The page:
WILKES-BARRE — It happened long ago in a world that I’m afraid no longer exists.
My parents took me downtown — Main Street, Plymouth, summertime, 1959 — to the American Legion Post 463. We went to the back of the building and there it was — a Ferris wheel and rides, games, kids and fun everywhere.
This was my first exposure to a festival, or a bazaar, or a fair of any type, and it was absolute fun. Every kid I knew was there, and there were many I didn’t know. We were running, playing and riding, and we were eating the best greasy foods I had ever tasted. French fries with vinegar and salt, candy apples, bubble gum, cotton candy, hot dogs, hamburgers, soda pop, ice cream. To a kid, this was heaven.
This fair would run for a few days. A group of traveling festival people would come into a small town, set everything up, operate the rides and stands, and then pick up stakes and head to the next stop. It was awesome.
Every year the Plymouth Little League would sponsor this amazing event, and every year people would flock to the American Legion parking lot for a good time. It was an annual tradition I’ll always remember. Good times tend to stick in your memory bank.
This was part of growing up, and my parents recognized that I enjoyed the hometown festival so much, they would take me and a couple of my pals to the granddaddy of them all — the Bloomsburg Fair.
Now this was an experience, for sure.
Until my first trip to the Bloomsburg Fair, I had never seen any farm animals up close — nor had I smelled any of them. And I was equally shocked by the way a cow was milked. I recall standing in amazement, my mouth and eyes wide open, as a farmer sat on a stool and milked his prize cow.
I can assure you this learning experience was somewhat frightening as well. I wasn’t interested in learning much more about nature’s way — especially where eggs came from, or how bacon got to my breakfast plate.
I did wonder, however, who was the first brave soul to ever milk a cow. Why, I wondered, would one ever think to do that? And then drink what came out? Wow.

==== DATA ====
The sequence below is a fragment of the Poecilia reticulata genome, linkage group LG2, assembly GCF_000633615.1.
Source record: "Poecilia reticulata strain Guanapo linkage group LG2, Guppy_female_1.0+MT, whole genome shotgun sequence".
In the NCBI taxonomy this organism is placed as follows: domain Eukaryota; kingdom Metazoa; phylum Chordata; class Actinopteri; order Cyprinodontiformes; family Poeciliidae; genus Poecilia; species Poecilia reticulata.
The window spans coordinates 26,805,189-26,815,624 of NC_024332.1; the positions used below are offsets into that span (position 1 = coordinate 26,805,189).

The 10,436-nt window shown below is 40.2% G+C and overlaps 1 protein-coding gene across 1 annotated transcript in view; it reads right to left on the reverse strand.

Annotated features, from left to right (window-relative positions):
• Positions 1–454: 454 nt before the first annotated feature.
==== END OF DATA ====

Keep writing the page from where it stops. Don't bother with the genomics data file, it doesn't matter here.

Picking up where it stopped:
And every year, my dad would take us to the stand where oyster stew was sold. It was delicious. But that vendor is long gone from the fair, and so is oyster stew. In fact, I can’t find good oyster stew anywhere.
Fast forward many years as bazaars, festivals and fairs abound everywhere and are attended by thousands. We have the Pierogi Festival in Edwardsville, the Tomato Festival in Pittston, and the Kielbasa Festival in Plymouth. The Bloomsburg Fair is in its 162nd year — no, I wasn’t at the first one — and there are fairs sponsored by Luzerne County and other groups, all worthy of patronizing and enjoying.
And now the city of Wilkes-Barre will hold its inaugural Multicultural Parade & Festival. Fellow New York Yankees fan Angel Jirau is deeply involved with this effort and hopes it is a success. Angel would love to see downtown Wilkes-Barre come alive this weekend with people of all cultures and ethnicity to celebrate those heritages, display their traditions and prepare their foods.
But the most important part of the festival is the uniting of the community to share and celebrate each segment of our homogenized society. It is a very worthy mission and one we all should embrace. We are, after all, all human beings, yet we seem to have taken far too little time to learn far too little about each other.
The city’s Multicultural Parade & Festival is an opportunity for us to get to know each other a lot better. It’s a time to learn about each other and to sample each other’s culture. And maybe some oyster stew?
And when we get together and we talk and learn, there is every chance we’ll get along better and come to a much better understanding of each other.
And that’s a recipe we all should want to sample.
For other Multicultural Parade & Festival stories, click here.